The claim that the family tomb of Jesus has been found with his ossuary or bone-box identified in it as Yeshua bar Yosef (Jesus, son of Joseph) dances along the delicate interface between history and faith.
I do not presume that one can ever make an act of religious faith in the veracity — or mendacity — of an historical fact but only in the meaning, interpretation, or understanding of an historical fact.
I try, therefore, for my own integrity, to distinguish but not separate historical from theological judgment.
It is a first-century tomb with six inscribed ossuaries of secure provenance and closed chain of control. The inscribed names are all common first-century ones but this is the question: is this cluster of names so similar to those closely associated with Jesus that it must be his family tomb beyond a reasonable doubt?
Further question: how, why, when, and by whom was this tomb disturbed in antiquity?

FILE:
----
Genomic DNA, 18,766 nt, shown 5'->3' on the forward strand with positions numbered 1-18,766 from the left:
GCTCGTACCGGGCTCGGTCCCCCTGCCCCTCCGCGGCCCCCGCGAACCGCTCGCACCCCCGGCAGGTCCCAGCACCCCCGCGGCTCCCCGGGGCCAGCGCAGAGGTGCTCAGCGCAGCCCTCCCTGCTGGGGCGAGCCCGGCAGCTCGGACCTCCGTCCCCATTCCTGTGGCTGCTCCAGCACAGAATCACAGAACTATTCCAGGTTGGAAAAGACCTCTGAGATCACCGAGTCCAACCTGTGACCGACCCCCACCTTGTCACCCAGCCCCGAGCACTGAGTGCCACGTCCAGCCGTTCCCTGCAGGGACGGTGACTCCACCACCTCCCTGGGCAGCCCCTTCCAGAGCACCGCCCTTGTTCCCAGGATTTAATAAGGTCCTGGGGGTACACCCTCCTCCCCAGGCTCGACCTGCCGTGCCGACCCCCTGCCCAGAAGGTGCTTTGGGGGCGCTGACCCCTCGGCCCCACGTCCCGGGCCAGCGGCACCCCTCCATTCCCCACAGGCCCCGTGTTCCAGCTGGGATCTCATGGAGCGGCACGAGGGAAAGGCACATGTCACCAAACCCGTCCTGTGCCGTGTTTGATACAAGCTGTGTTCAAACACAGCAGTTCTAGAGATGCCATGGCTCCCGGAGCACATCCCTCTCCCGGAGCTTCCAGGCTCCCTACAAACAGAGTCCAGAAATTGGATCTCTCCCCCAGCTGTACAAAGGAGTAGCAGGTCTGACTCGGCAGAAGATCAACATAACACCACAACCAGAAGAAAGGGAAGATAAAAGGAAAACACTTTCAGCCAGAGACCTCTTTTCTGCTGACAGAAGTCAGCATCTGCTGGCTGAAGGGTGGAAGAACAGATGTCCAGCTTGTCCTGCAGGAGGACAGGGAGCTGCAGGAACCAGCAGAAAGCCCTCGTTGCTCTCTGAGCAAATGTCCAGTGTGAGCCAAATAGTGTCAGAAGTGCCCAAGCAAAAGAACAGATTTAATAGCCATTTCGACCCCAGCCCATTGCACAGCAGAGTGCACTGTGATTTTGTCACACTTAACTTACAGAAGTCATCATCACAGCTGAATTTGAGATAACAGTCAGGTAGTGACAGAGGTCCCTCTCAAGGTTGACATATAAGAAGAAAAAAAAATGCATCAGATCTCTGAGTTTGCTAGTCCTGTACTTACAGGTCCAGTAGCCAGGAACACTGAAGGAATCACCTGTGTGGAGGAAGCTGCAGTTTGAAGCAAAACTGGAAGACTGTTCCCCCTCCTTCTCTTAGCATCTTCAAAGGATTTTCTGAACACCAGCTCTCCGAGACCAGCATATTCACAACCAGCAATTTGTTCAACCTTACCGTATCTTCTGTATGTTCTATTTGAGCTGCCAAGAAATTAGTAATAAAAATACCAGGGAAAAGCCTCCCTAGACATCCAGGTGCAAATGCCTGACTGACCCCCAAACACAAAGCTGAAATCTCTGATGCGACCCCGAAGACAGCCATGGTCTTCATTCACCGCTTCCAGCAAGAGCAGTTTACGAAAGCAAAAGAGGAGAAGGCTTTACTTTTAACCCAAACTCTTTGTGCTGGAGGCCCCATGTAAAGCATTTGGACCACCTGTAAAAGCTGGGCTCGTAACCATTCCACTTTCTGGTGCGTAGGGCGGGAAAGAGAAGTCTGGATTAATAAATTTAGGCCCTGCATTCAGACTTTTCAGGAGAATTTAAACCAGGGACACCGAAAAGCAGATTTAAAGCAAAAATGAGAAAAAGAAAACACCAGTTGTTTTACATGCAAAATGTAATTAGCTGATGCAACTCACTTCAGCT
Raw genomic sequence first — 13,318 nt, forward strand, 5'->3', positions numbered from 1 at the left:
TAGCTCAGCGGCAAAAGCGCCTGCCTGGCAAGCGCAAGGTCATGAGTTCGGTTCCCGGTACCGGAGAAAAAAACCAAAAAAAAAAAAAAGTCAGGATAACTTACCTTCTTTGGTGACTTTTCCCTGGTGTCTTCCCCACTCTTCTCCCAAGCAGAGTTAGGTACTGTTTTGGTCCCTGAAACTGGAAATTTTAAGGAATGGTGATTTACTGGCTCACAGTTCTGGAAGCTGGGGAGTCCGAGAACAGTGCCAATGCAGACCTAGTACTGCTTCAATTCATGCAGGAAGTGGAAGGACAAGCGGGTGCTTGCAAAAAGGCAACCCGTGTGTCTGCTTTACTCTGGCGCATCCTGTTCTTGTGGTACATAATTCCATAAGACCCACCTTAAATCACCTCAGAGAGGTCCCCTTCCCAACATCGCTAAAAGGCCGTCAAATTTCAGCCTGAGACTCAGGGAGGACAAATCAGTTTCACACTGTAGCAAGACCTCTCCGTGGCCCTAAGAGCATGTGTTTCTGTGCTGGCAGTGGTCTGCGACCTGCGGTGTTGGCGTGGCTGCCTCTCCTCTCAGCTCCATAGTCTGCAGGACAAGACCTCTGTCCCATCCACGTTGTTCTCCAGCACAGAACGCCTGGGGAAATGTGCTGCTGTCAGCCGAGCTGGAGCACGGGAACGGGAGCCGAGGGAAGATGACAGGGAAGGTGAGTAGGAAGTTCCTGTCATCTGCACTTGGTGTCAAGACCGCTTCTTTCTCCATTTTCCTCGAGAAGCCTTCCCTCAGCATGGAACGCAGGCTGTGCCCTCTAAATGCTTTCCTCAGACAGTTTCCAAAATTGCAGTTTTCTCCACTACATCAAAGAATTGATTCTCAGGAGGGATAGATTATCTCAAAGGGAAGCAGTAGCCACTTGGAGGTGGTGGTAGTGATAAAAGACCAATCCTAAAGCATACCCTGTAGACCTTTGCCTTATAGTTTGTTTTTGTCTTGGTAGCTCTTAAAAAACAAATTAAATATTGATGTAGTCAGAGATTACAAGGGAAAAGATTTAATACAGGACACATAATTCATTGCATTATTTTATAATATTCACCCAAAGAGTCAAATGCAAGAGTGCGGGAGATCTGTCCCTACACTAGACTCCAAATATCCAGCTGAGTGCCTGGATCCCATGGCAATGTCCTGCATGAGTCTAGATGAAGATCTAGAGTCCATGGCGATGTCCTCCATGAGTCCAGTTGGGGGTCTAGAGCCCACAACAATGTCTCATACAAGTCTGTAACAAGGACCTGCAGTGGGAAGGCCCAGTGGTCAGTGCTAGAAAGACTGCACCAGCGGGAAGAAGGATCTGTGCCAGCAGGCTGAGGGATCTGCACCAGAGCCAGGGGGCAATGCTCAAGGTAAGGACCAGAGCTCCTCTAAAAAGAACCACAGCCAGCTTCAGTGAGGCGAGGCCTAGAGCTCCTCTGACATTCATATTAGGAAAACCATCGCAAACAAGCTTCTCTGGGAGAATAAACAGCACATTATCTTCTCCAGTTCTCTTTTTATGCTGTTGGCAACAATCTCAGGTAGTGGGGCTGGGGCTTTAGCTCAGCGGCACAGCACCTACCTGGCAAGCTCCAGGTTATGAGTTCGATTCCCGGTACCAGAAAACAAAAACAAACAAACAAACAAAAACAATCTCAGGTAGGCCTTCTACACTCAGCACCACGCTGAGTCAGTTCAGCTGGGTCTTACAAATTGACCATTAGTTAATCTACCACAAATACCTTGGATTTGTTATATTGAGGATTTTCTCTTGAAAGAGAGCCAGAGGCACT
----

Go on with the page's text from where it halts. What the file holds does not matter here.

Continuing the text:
Conclusion: go excavate it properly and professionally.
Next, theology. I myself am not convinced — but could be persuaded — that this is the family tomb of Jesus. Were I convinced, it would neither destroy my Christianity nor destroy my faith in the resurrection of Jesus.
I have always believed that resurrection is a metaphor but a metaphor about the body of Jesus, a belief that he was crucified by Rome and raised by God so that, in other words, God is — as always — on a collision course with Empire.
Finding the bones of Jesus would not disturb my faith but finding they bore no wounds — ah, that would be another matter.